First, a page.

This week I’ve ventured out of my comfort zone while helping out with the Microsoft side of things on a Cisco Jabber project. First of all I’d like to point you to this document: Jabber Complete How-To Guide for Certificate Validation. While not the clearest of all it does contain everything you need to know. I had to read it a couple of times to completely understand what needs to be done so here is my own summary.
You can take three approaches with certificates but whichever method you go for to have any chance of the certificate being verified by the client device you need to make sure you have A records created for each server and then using the FQDN rather than IP addresses in a fair few places as listed in the Cisco article. Otherwise you’d end up with a mismatch between the server address and the certificate.
- Use the default self signed certificates from each server (Cisco Unified Communications Manager IM and Presence, Cisco Unified Communications Manager,Cisco Unity Connection).
This is quite simple as you don’t need to generate any new certificates at all. You just need to find a way of making your devices trust these.
- Use private CA to sign the certificates.
This is the route we went down. The main advantage is that your domain devices will already trust your enterprise CA so there isn’t much work required there and in all fairness it doesn’t take long to request and upload the new certs. You’re still going to run into issues on devices that aren’t a part of your domain and will have to find another way of making them trust the CA but this wasn’t an issue in this case.
- Use public CA.
Most devices should already trust certificates issued by public CA so regardless of weather your devices are domain members or not you shouldn’t need to do anything special. The only downside here is the cost as you’ll need a minimum of 4 certificates and possibly more if you’re going for cluster configuration as each server will need a signed certificate.
Cisco recommend options 2 and 3. If you decide to go down the self signed route there are 2 methods to get your clients to trust these certificates:
- Get your users to accept the certificate warnings when they sign into the Jabber client for the first time. This imports the server certificates to the Enterprise Trust Store on the device.
- Run a scrip (perhaps as part of your logon script) to import these. You’ll need to download all four server certificates and place them in a network share accessible by the users. The script should look something like this:certutil -f -addstore “trust” “\\server\certs\cert1.cer”
certutil -f -addstore “trust” “\\server\certs\cert2.cer”
certutil -f -addstore “trust” “\\server\certs\cert3.cer”
certutil -f -addstore “trust” “\\server\certs\cert4.cer”If you’re unsure which certificates you need just sing in to the Jabber client and accept all warnings. Then look at the Enterprise Trust Store on your computer.
Using Enterprise CA to sign certificates
As I said before the method I have experience with is using a private CA and that’s the scenario I’m going to focus on. Assuming all the DNS configuration is in place you need to get a CSR generated for each required certificate and then submit these to your Enterprise CA.
|Cisco Unified Communications Manager IM and Presence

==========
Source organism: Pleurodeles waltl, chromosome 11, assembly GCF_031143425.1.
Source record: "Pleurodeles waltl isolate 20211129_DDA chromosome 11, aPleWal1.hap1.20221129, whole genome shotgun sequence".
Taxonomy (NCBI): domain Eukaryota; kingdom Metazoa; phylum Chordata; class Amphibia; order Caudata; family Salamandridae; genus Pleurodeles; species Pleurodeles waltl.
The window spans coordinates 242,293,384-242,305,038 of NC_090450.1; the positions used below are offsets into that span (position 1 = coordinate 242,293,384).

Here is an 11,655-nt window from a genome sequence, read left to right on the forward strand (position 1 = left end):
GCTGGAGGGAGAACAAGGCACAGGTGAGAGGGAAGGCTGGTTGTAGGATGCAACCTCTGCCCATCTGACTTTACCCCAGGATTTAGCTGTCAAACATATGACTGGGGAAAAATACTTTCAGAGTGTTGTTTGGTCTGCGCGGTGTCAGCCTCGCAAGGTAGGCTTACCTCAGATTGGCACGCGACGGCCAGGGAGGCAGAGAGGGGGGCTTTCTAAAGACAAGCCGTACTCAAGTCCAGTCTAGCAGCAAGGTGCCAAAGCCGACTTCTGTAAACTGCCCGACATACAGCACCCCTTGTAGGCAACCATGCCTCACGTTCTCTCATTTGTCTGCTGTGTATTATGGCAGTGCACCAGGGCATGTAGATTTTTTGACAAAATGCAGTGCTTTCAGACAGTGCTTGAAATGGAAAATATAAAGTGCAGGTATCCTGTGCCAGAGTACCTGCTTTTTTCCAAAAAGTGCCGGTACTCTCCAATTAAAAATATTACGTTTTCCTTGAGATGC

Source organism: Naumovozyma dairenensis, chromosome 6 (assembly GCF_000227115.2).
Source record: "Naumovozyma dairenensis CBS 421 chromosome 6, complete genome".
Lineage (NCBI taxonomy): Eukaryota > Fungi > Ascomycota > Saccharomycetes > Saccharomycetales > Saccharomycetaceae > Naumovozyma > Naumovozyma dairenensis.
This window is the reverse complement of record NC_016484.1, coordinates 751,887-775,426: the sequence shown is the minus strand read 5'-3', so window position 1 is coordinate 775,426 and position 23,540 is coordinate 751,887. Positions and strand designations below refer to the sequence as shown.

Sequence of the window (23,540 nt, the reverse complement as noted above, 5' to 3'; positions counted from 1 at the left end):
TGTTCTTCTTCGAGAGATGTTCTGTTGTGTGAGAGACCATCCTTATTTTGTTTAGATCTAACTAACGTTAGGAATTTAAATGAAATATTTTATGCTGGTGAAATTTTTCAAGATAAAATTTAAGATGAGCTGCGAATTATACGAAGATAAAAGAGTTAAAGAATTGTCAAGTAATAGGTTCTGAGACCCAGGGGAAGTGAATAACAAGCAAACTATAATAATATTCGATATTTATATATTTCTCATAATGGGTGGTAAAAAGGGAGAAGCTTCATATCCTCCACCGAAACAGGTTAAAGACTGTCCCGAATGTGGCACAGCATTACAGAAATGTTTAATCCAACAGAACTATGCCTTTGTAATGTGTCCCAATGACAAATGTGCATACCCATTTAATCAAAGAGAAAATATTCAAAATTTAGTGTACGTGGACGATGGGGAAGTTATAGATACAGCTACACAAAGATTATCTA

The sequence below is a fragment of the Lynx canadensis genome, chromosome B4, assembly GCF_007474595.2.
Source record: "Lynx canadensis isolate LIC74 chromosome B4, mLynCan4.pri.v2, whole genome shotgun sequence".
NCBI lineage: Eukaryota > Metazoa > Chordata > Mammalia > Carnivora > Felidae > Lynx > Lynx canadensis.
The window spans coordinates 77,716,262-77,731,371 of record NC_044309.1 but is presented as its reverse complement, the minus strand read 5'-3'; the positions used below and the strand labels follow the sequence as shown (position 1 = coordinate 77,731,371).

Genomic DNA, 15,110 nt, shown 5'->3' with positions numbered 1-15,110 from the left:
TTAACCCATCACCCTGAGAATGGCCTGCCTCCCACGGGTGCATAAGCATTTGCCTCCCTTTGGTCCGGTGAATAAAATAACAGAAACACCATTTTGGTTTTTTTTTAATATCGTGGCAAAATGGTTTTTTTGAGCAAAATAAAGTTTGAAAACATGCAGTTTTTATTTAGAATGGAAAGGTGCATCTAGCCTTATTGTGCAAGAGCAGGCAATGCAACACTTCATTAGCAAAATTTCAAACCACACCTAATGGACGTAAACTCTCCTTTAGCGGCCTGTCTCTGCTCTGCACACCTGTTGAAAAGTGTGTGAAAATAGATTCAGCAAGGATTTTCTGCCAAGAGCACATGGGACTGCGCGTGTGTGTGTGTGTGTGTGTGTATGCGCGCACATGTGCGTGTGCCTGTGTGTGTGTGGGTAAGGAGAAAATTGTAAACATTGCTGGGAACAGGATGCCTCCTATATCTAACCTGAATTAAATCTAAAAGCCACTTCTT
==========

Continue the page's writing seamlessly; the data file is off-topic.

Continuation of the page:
|Cisco Unified Communications Manager
|Cisco Unity Connection
If you’re running the servers above in a cluster set up you need to sign certificates for all of them.
Before the XMPP CSR is generated the following needs to be done on the server:
- Open the administration interface for your presence server, either the Cisco Unified CM IM and Presence Administrationinterface or the Cisco Unified Presence Administration interface.
- Navigate to System > Security > Settings.
- Locate the XMPP Certificate Settings section.
- Specify the presence server domain in the Domain name for XMPP Server-to-Server Certificate Subject Alternative Name field. The part of users’ logon name after the @ sign (email@example.com)
- Check the Use Domain Name for XMPP Certificate Subject Alternative Name check box.
- Click Save.
- Restart XCP Router in order for the change to take effect.
I’m not the person to go to on how to generate the CSRs so just borrowing from the Cisco article.
Generate a CSR
Note: This example is for CUCM Version 8.x. The process might vary between servers.
- Navigate to Cisco Unified OS Administration.
- Choose Security > Certificate Management.
- Click Generate CSR, and choose Tomcat from the drop-down list.
- Click Generate CSR, and click Close.
- Click Download CSR, and choose Tomcat from the drop-down list.
- Click Download CSR, and save the file.
- Send the .csr file to be signed by your Private CA Server or a Public CA.
Request a certificate
- Browse to https://<yourinternalCA>/certsrv
- Click on Request a certificate, then Submit an advance certificate request.
- Create and submit a request to this CA
- Select Web Server template and paste in the contents of the CSR file.
- Submit the request and then download the certificate chain.
You’ll be selecting the web server template for each certificate even the XMPP one.
Now upload each newly signed certificate chain under Security > Certificate Management. You’ll need to restart the tomcat service and the XCP router after the upload for the servers to start using their new certificates.
If you’ve previously accepted the certificate warnings on your test PC you’ll need to delete them manually from the Enterprise Trust Store in order to properly test your certificate verification. When you sign in on a new PC now you shouldn’t get any warning at all.
I intended a more concise and clear variation on the original Cisco article but I’m not too sure I’ve completely succeeded – feel free to leave me a comment.